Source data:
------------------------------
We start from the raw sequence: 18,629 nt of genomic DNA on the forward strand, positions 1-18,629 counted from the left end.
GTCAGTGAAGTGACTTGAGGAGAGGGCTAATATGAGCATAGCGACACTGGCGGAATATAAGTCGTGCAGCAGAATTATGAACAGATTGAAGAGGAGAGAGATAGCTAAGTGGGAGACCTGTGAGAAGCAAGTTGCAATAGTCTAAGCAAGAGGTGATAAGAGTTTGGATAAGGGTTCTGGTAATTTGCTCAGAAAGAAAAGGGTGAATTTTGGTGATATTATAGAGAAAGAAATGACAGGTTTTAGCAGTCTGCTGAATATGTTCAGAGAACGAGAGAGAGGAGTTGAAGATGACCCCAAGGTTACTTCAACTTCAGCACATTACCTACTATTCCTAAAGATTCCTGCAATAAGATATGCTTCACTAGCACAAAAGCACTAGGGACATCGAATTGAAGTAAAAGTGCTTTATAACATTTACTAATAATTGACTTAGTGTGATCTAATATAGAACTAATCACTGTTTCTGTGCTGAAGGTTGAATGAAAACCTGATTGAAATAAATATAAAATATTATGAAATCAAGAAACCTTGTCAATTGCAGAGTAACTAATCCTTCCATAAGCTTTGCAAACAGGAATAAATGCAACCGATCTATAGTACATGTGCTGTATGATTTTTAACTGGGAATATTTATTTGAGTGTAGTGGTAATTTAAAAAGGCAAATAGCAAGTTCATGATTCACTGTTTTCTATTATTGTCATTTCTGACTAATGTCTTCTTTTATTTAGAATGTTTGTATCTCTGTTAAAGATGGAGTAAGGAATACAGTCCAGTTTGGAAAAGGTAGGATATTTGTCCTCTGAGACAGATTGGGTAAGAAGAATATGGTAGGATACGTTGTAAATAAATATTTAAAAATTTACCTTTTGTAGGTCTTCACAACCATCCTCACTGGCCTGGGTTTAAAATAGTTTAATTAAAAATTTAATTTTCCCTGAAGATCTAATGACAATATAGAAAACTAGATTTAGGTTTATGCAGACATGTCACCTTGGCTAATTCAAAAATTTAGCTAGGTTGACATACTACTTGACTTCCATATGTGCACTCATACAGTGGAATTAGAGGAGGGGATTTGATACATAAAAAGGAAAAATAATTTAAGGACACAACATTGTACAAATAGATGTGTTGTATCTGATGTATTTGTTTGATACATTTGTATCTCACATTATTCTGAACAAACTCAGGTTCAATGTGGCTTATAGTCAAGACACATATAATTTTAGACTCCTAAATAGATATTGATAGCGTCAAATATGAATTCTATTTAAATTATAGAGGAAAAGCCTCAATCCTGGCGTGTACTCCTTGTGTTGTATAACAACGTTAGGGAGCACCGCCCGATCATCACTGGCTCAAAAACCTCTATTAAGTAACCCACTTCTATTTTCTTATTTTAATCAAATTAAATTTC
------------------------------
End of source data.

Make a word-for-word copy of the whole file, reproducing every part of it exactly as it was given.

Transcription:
We start from the raw sequence: 18,629 nt of genomic DNA on the forward strand, positions 1-18,629 counted from the left end.
GTCAGTGAAGTGACTTGAGGAGAGGGCTAATATGAGCATAGCGACACTGGCGGAATATAAGTCGTGCAGCAGAATTATGAACAGATTGAAGAGGAGAGAGATAGCTAAGTGGGAGACCTGTGAGAAGCAAGTTGCAATAGTCTAAGCAAGAGGTGATAAGAGTTTGGATAAGGGTTCTGGTAATTTGCTCAGAAAGAAAAGGGTGAATTTTGGTGATATTATAGAGAAAGAAATGACAGGTTTTAGCAGTCTGCTGAATATGTTCAGAGAACGAGAGAGAGGAGTTGAAGATGACCCCAAGGTTACTTCAACTTCAGCACATTACCTACTATTCCTAAAGATTCCTGCAATAAGATATGCTTCACTAGCACAAAAGCACTAGGGACATCGAATTGAAGTAAAAGTGCTTTATAACATTTACTAATAATTGACTTAGTGTGATCTAATATAGAACTAATCACTGTTTCTGTGCTGAAGGTTGAATGAAAACCTGATTGAAATAAATATAAAATATTATGAAATCAAGAAACCTTGTCAATTGCAGAGTAACTAATCCTTCCATAAGCTTTGCAAACAGGAATAAATGCAACCGATCTATAGTACATGTGCTGTATGATTTTTAACTGGGAATATTTATTTGAGTGTAGTGGTAATTTAAAAAGGCAAATAGCAAGTTCATGATTCACTGTTTTCTATTATTGTCATTTCTGACTAATGTCTTCTTTTATTTAGAATGTTTGTATCTCTGTTAAAGATGGAGTAAGGAATACAGTCCAGTTTGGAAAAGGTAGGATATTTGTCCTCTGAGACAGATTGGGTAAGAAGAATATGGTAGGATACGTTGTAAATAAATATTTAAAAATTTACCTTTTGTAGGTCTTCACAACCATCCTCACTGGCCTGGGTTTAAAATAGTTTAATTAAAAATTTAATTTTCCCTGAAGATCTAATGACAATATAGAAAACTAGATTTAGGTTTATGCAGACATGTCACCTTGGCTAATTCAAAAATTTAGCTAGGTTGACATACTACTTGACTTCCATATGTGCACTCATACAGTGGAATTAGAGGAGGGGATTTGATACATAAAAAGGAAAAATAATTTAAGGACACAACATTGTACAAATAGATGTGTTGTATCTGATGTATTTGTTTGATACATTTGTATCTCACATTATTCTGAACAAACTCAGGTTCAATGTGGCTTATAGTCAAGACACATATAATTTTAGACTCCTAAATAGATATTGATAGCGTCAAATATGAATTCTATTTAAATTATAGAGGAAAAGCCTCAATCCTGGCGTGTACTCCTTGTGTTGTATAACAACGTTAGGGAGCACCGCCCGATCATCACTGGCTCAAAAACCTCTATTAAGTAACCCACTTCTATTTTCTTATTTTAATCAAATTAAATTTC